It was enormously gratifying to watch Senator Elizabeth Warren come out swinging against those sneaky provisions in the $1.1 trillion federal spending bill that would roll back regulation on big banks and allow the wealthy to donate ten times more money to political parties.
Warren is modeling the kind of progressive politics she argued for forcefully in an op-ed for The Washington Post,
just after Election Day, when she pointed out that people “see a government that bows and scrapes for big corporations, big banks, big oil companies and big political donors—and they know this government does not work for them.”
The kind of politics that propels President Obama to “cut deals—any deals—just to show he can do business” is the kind of politics that lost the election and is losing Americans’ faith that government can make their lives better, Warren explained.
Warren is showing how a strong opposition party ought to behave, on the eve of the Republican takeover in Congress.
And Democrats are listening.
Emboldened by Warren’s leadership, 139 Democratic House members, including Minority Leader Nancy Pelosi, voted against the spending bill because of its bank-coddling provisions.
Voters are listening, too. In “Not Ready for Hillary,” an article in the March 2014 issue of The Progressive, Abby Scher interviewed young feminists all over the United States who are reluctant to climb aboard the Hillary bandwagon.
Their hero: Elizabeth Warren.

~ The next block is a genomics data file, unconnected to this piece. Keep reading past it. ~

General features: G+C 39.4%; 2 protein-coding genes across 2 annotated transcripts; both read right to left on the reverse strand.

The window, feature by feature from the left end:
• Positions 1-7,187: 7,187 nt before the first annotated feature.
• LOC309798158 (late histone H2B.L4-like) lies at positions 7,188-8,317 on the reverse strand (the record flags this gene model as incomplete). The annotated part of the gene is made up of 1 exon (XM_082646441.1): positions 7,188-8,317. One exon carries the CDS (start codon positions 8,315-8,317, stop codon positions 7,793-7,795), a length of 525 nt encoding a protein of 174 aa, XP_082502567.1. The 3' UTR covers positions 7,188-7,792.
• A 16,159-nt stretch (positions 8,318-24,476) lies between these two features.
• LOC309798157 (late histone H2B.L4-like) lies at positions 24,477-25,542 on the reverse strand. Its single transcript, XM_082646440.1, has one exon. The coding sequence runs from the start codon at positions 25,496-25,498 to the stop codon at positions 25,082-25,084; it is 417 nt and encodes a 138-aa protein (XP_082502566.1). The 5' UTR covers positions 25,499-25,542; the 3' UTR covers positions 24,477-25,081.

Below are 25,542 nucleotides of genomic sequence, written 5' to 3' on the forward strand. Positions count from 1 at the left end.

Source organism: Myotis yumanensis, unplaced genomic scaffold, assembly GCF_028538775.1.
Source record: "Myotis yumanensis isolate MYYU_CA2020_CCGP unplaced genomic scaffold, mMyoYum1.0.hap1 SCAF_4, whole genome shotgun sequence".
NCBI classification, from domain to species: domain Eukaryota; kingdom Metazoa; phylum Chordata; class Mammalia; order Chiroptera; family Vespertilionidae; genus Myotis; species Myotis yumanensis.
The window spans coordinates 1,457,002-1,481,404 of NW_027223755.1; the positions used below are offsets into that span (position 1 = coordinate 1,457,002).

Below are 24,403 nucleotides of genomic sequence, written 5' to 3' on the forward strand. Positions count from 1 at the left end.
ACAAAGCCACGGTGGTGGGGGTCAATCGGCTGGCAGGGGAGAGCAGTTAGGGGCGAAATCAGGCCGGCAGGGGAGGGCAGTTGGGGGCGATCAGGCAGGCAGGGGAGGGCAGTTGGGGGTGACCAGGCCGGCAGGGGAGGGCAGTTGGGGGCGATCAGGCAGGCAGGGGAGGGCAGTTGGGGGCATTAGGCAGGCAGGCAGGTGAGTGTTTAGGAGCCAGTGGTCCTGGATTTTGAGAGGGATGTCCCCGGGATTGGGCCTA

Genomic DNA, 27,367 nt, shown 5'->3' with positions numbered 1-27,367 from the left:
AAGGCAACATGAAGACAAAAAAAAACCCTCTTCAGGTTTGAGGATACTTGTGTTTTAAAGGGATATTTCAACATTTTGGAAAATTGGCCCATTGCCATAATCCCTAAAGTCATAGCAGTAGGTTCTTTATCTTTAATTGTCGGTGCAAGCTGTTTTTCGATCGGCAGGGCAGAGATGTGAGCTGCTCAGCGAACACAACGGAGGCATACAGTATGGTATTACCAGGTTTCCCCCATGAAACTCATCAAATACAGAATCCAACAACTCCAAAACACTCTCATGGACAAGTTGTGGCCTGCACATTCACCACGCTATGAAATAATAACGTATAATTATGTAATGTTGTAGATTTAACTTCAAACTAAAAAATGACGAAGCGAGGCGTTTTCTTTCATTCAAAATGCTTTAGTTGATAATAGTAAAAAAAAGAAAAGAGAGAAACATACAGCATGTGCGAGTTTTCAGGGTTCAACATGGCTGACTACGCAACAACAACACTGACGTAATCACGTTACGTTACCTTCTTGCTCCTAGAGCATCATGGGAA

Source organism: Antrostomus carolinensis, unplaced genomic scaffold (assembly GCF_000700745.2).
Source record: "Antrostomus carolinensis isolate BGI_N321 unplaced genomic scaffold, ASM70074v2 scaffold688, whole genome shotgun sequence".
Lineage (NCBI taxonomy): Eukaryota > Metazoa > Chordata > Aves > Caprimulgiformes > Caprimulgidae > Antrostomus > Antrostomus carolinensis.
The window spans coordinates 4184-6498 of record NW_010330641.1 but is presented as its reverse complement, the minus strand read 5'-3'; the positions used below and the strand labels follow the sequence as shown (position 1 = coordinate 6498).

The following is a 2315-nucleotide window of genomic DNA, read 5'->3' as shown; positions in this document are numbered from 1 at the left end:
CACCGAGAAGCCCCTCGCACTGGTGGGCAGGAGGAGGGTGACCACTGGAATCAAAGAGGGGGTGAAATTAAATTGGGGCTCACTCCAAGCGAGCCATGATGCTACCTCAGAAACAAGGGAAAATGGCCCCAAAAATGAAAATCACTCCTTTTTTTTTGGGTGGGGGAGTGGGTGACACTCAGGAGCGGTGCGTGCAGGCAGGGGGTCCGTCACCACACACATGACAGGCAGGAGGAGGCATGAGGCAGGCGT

Warren’s leadership on student debt relief is a big reason young people are attracted to her: she speaks to one of the very most important issues on their minds.
Likewise, her strong stance against inequality and the rigged system that favors big banks and big corporations over the needs of students, workers, and families hoping to build a better life, resonates with the Occupy generation.
No wonder young women like Warren so much. And no wonder the campaign to get her to run for President just got a new burst of life.
“She’s amazing!” Adriana Cortes, a twenty-five-year-old organizer with Feminist Campus in California told The Progressive. “She’s doing a really good job going after bankers and folks who are really responsible for the economic situation we’re in. I wish there were more politicians with that kind of integrity.”
“Liberal politicians don’t talk to people who don’t make a lot of money. We don’t exist.” Laurel Bertram Roberts, a mother of seven in Oklahoma who calls herself a “flyover feminist” (i.e. red state feminist activist) told Scher.
Warren, Bertram Roberts said, “doesn’t just say ‘middle class,’ which . . . decreases solidarity for people who should acknowledge we are working poor. So I love her for those things.”
In this difficult political environment, Elizabeth Warren is feeling more and more love.